Living under a repressive regime, famed Czech director Jiri Menzel never compromised his work. Receiving an honor at the Haifa Film Festival, he reflects on his struggles, his work and his philosophy.
'Chicago, Saloniki, Washington, New York, Seville, India," says director Jiri Menzel, reeling off the names of the festivals to which he will be bringing his latest film, I Served the King of England, in the coming months.
The Czech director, who is in Israel to attend the 23rd Haifa International Film Festival and receive its award for Cinematic Excellence and Innovation, is clearly no stranger to the festival circuit, or to being awarded its highest honors.
As one of the most lauded directors of the Czech New Wave in the mid-Sixties, his 1966 film, Closely Watched Trains, a darkly comic look at a bumbling railway worker during World War II who is drawn into helping the Resistance for less-than-heroic reasons, won the Oscar for Best Foreign Film.
He accepted that award just months before Soviet tanks rolled into Prague in 1968. Unlike virtually every other Czech director, he refused to take either of the two paths open to filmmakers at the time: toeing the line and making apolitical films acceptable to the regime, or going into exile (as such directors as Milos Forman and many others did). Instead, he stayed and tried to make the films he wanted, for which he paid the price.
His 1969 film, Larks on a String, which, like Closely Watched Trains and I Served the King of England, was based on a novel by Bohumil Hrabal, told the story of a group of "bourgeois elements" - that is, professionals who are put to work in a junkyard to be rehabilitated. Considered by many to be his greatest film (along with several others, it is being shown in a retrospective at Haifa), it was banned by the government and not released until after the fall of the Berlin Wall.
In 1990, it won the Golden Bear at the Berlin Film Festival. Menzel was not allowed to make movies again until the mid-Seventies. However, he insists he is not bitter.
"I am not so focused on my own ego," he says. "I am not so angry, because in this time, many people were in much worse situations."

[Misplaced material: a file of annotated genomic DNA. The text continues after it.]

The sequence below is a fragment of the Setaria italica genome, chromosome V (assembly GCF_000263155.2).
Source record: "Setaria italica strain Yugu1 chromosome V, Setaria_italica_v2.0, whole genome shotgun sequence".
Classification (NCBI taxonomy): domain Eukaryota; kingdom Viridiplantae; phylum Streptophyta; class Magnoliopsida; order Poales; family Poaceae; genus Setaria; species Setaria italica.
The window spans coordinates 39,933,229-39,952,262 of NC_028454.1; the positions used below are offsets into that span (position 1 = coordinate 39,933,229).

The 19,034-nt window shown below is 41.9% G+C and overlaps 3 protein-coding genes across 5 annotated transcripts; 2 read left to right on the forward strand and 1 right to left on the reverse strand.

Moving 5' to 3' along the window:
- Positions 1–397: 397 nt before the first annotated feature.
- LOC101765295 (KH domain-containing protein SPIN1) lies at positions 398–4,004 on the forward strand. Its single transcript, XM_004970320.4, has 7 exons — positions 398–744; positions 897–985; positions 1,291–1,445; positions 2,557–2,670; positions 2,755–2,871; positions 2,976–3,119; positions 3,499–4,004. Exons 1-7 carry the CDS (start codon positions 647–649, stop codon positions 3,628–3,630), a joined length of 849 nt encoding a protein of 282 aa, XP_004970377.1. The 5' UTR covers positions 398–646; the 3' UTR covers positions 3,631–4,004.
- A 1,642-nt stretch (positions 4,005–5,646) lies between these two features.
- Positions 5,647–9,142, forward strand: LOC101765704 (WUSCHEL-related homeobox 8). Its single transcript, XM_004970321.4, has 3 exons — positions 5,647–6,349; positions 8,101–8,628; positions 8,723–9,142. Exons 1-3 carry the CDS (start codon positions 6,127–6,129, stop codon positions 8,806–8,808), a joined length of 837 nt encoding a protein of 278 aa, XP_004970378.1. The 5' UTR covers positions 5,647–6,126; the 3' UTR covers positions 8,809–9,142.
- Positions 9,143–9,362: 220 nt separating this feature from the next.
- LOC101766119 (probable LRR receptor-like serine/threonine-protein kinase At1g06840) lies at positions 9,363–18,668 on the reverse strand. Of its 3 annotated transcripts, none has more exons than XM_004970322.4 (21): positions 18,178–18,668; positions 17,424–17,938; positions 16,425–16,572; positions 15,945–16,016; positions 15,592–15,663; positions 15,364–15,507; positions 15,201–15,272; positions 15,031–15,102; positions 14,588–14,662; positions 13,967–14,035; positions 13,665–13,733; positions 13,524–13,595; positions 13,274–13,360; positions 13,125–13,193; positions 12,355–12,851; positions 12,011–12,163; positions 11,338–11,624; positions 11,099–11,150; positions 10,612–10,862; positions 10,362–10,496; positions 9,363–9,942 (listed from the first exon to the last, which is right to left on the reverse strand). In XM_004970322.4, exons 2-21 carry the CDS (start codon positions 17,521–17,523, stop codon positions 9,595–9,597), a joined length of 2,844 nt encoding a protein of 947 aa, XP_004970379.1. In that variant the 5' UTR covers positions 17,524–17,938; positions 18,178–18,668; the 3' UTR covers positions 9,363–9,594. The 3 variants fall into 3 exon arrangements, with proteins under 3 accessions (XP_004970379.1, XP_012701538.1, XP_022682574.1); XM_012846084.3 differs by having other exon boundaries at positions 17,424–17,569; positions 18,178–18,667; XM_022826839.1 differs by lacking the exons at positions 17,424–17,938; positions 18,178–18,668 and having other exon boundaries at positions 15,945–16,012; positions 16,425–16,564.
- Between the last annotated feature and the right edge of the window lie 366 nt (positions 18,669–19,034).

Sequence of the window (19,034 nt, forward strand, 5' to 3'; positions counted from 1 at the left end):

His explains his philosophy: "If you're born in a bad place, you have the responsibility to work for that bad place."
He does not begrudge those who chose to go into exile. "If you feel you can do something better on the outside, like Milos Forman, you have the right."
His latest film shows the compromises and pressures that characterized the Czech experience during the 20th century. I Served the King of England takes a light tone but looks at weighty subjects.
It focuses on a provincial waiter in the Thirties who dreams of being a millionaire and moves up to ever more prestigious establishments, eventually landing a job in a fancy Prague hotel.
By then, the Nazis have occupied the country and the waiter turns away from his idol, a polyglot headwaiter who is a strong Czech patriot, and falls for a young German teacher.
She won't marry him unless he is approved as Aryan enough by Nazi doctors. Due to his blond hair, high sperm count and one ancestor with a German name, he makes the cut and they are wed.
Gradually, under the Nazis, he accumulates the fortune he's dreamed of, but it's all tainted in one way or another and when the Communists come to power, he's shipped off to jail.
The film alternates between the earlier period and then the Sixties, when he is finally released from prison and tries to make a new life for himself in a rural area.
"It's not a realistic story," he says, referring to the film's whimsical tone.
Speaking about the character's journey from innocence to corruption and finally, to a more knowing purity at the end, he says: "I like stories when someone is pushed into the corner. You have to go down, and then you can go up."
Addressing the era the film depicts, in which Czechs turned their backs on the Nazi threat on their doorsteps until it was too late, he speculates on what could have happened if they had taken action sooner.
"Maybe if we had fought, we would lose much blood. But we wouldn't lose our dignity. Maybe if we had fought a war, the Germans wouldn't have attacked Poland," he says. "By the time of the Russian occupation, we have lost our dignity. Like a girl who sells her body, the first time it's tough; the second time, not so difficult."
Some directors from the former Soviet Union complain that it is actually harder to get serious movies made now than it was under the Communists, but Menzel does not agree.
"There is a very high quality of people now, very sophisticated conditions," says the soft-spoken director with a smile. "Yes, it's hard to find money, but I am no beggar. The producer is the beggar."